Investors, this week, will tune in for the end of a very strong earnings season, the best since 2011. In EconData, personal income and spending comes out today while the May jobs reports releases Friday. Unemployment dropped to 4.4 percent in April, its lowest level since 2007.

[05:55:07] Two more stocks are about to be worth $1,000 a share. Amazon and Google's parent company Alphabet could hit that milestone today. On Friday, Amazon hovered around $999, Alphabet topped $996. I feel like I'm on "The Price Is Right." Right now, though, only seven U.S. stocks trade above $1,000. This is just further proof that a few big-name stocks have been driving this market. For example, Amazon is at more than 1,500 percent since 2009. Experts warn this, of course, makes the market vulnerable in case of a drop. The five biggest stocks on the S&P 500 make up one-third of its gains for the year and the entire index could drop if one of those stocks falls.

All right, good news about credit scores. Americans' credit scores hit levels not seen since the recession. Great news for potential spending here. The average credit score hit 700 in April, the highest since 2005. Meanwhile, the riskiest consumers -- those with scores below 600 -- hit a record low. This could be good for economic activity. As credit scores rise, lenders may make more credit available and that could boost consumer spending.

Another big thing I'll be watching today, Dave, the front page of "The Wall Street Journal." A story about how tax reform has faltered. There was this big push for repeal and replace Obamacare and then quickly moving --


ROMANS: -- into tax reform. And this story in the "Journal" talking about how the president, both chambers of Congress, and the White House and their stall there --

BRIGGS: It was a slam dunk.

ROMANS: -- on the status quo. I mean, people are still fighting over this. No one wants to give up their tax -- their tax --

BRIGGS: Well, it's the reality, they say, of special interests and how complicated the tax policy truly is.


BRIGGS: It's just like health care.


BRIGGS: They can agree that they want something new, but they can't agree on what that is. And now, as this Trump administration gets back from this foreign trip, how do they reset? How do they get some momentum going in the right direction, right?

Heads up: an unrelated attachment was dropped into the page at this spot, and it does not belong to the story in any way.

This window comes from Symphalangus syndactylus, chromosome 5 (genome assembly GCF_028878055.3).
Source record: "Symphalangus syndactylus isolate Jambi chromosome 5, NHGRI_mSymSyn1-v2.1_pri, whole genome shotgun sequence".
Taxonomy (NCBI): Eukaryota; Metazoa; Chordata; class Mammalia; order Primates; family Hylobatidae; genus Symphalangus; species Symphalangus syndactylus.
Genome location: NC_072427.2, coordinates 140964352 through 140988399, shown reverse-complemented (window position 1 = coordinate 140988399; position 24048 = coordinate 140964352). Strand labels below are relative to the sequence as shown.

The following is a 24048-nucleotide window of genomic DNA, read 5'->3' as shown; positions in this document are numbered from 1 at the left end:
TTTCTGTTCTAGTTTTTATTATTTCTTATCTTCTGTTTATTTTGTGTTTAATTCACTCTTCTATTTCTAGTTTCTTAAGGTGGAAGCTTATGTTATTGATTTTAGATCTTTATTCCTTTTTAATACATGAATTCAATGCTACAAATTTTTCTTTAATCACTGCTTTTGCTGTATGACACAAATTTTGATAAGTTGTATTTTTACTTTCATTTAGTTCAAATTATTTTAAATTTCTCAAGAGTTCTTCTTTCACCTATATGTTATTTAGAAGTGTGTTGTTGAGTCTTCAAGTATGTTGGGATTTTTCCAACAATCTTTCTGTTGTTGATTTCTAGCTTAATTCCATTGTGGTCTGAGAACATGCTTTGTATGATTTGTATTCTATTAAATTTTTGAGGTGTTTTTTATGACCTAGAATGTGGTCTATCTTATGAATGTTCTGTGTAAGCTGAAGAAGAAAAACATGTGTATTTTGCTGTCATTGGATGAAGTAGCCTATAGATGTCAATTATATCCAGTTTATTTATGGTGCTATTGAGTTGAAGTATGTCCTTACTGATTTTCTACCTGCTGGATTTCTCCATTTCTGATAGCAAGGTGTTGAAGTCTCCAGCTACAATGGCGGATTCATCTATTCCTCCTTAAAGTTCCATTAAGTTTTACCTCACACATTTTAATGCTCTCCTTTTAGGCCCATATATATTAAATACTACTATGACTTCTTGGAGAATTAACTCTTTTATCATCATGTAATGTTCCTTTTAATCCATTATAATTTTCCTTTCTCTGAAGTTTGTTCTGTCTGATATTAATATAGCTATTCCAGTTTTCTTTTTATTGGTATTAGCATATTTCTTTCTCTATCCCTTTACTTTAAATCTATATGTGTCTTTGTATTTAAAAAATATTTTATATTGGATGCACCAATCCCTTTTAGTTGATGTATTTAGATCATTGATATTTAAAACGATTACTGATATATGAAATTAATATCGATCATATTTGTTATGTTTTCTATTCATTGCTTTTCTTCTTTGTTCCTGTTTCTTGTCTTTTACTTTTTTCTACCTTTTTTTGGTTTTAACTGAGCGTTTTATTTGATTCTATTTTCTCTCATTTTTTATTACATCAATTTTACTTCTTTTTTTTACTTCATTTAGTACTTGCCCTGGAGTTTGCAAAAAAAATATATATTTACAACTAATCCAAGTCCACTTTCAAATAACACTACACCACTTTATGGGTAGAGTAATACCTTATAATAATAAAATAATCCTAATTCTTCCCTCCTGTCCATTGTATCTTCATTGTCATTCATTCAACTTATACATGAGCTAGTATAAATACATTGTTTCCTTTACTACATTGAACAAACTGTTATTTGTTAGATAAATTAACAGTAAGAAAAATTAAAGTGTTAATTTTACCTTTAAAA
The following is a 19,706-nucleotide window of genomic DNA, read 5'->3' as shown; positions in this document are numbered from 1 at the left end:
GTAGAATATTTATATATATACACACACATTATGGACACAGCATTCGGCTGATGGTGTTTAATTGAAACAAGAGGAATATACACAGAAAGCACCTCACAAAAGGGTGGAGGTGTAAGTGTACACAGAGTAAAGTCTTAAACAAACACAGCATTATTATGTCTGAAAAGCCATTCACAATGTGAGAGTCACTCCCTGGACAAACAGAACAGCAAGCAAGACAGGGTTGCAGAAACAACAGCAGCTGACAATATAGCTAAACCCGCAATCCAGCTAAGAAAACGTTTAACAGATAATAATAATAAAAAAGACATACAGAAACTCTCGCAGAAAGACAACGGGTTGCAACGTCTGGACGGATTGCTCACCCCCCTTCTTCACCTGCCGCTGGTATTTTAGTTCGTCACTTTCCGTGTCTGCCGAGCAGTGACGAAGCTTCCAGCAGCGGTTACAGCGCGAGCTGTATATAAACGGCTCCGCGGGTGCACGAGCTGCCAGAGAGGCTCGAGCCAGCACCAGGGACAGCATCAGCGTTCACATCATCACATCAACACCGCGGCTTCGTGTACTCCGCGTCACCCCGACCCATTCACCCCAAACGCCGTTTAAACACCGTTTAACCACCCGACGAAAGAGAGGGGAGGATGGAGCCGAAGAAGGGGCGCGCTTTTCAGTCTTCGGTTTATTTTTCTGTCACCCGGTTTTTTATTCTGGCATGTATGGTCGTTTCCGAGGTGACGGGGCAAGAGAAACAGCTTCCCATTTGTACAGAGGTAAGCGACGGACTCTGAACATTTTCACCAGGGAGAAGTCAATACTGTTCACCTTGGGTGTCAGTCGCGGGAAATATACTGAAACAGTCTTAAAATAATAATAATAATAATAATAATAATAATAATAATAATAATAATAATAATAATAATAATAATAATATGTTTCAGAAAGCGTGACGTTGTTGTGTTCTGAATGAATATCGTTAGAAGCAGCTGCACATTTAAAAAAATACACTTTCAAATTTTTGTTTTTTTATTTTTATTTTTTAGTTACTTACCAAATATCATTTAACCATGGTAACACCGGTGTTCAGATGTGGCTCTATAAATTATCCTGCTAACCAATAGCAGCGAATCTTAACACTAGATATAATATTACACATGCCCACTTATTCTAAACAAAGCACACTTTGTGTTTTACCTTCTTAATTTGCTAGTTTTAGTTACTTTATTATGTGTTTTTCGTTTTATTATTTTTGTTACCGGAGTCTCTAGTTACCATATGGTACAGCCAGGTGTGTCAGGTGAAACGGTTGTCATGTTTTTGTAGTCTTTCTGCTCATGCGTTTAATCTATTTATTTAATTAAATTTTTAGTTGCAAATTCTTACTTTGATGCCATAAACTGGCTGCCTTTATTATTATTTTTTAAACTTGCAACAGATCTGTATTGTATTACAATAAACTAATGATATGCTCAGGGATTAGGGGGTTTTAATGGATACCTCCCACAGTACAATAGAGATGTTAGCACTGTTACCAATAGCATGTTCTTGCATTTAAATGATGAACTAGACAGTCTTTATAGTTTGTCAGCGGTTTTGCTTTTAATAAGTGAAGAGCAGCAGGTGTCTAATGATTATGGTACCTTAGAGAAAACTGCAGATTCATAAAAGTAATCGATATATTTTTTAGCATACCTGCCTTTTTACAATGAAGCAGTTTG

ROMANS: That's true. All right, so we're going to hand it off from here. Thanks for joining us. I'm Christine Romans.

BRIGGS: I'm Dave Briggs. Camerota and Cuomo are gearing up early. They need a little bit more time so "NEW DAY" starts right now. We'll see you tomorrow.


ROMANS: Investigators are trying to figure out exactly why Jared Kushner met in December with a Russian banker with links to Vladimir Putin.

UNIDENTIFIED MALE: Russia has been genius at manipulating people.

UNIDENTIFIED MALE: The questions about the relationships with Russia are greater than ever.

DONALD TRUMP, PRESIDENT OF THE UNITED STATES: I had nothing to do with Russia.

BRIGGS: The White House blaming Kushner's secret backchannel request on the Kremlin.

UNIDENTIFIED MALE: The naivete here to believe in this environment you're going to have a backchannel, that is not secret. It's going to go public.

UNIDENTIFIED MALE: I think his clearance should be under review as we speak.

SEN. JOHN MCCAIN (R), ARIZONA: I don't like it. I just don't.

ROBERT MUELLER, JUSTICE DEPARTMENT SPECIAL COUNSEL: We must act with honesty and with integrity. You are only as good as your word.

UNIDENTIFIED MALE: Angela Merkel bluntly saying the U.S. is no longer a reliable partner.

MCCAIN: I think that the Europeans are legitimately concerned.


ANNOUNCER: This is NEW DAY with Chris Cuomo and Alisyn Camerota. CHRIS CUOMO, CNN ANCHOR: All right. We want to welcome our viewers in the United States and around the world. This is NEW DAY. It's Tuesday, May 30th, 6:00 here in New York. And we have exclusive new reporting on the Russia investigation. We're going to give you that in a moment. There are several big stories on the starting line. Congressional and federal investigators reportedly scrutinizing Jared Kushner's meeting with a Russian banker who has obvious links to Vladimir Putin.

ALISYN CAMEROTA, CNN ANCHOR: President Trump continues the search for a new FBI director to replace James Comey, one of the many pressing issues that he faces this week. And, German Chancellor Angela Merkel doubling down on her doubts about the U.S. being a reliable partner for European nations. So there's a lot to cover and we begin with our exclusive new reporting on the investigation into Russia's meddling in the 2016 election.

Jim Sciutto, Pamela Brown, and Dana Bash broke the story and Jim Sciutto joins us now. Give us the latest, Jim.

JIM SCIUTTO, CNN CHIEF NATIONAL SECURITY CORRESPONDENT: Good morning, Alisyn and Chris. Two former intelligence officials and a congressional source tell my colleagues Pamela, Dana, and I that Russian government officials discussed having potentially derogatory information about then-presidential candidate Donald Trump and some of his top aides. This, in conversations intercepted by U.S. intelligence during the 2016 election.

One source described the information as financial in nature and said the discussions centered around whether the Russians had leverage with Trump's inner circle. The source says the intercepted communication suggested to U.S. intelligence that Russian believed -- Russians believed they had the ability to influence the administration through the derogatory information. I should add the sources privy to the descriptions of the communications written by U.S. intelligence caution that the Russian claims to each other could have been exaggerated or even made up.

The details of the communications shed new light on information U.S. intelligence received about Russian claims of influence. The contents of the conversations made clear to U.S. officials that Russia was considering ways to influence the election, even if their claims turned out to be false. As CNN first reported, the U.S. intercepted discussions of Russian officials bragging about cultivating relationships with Trump campaign aides, including Trump's first national security adviser Michael Flynn, to influence Trump himself.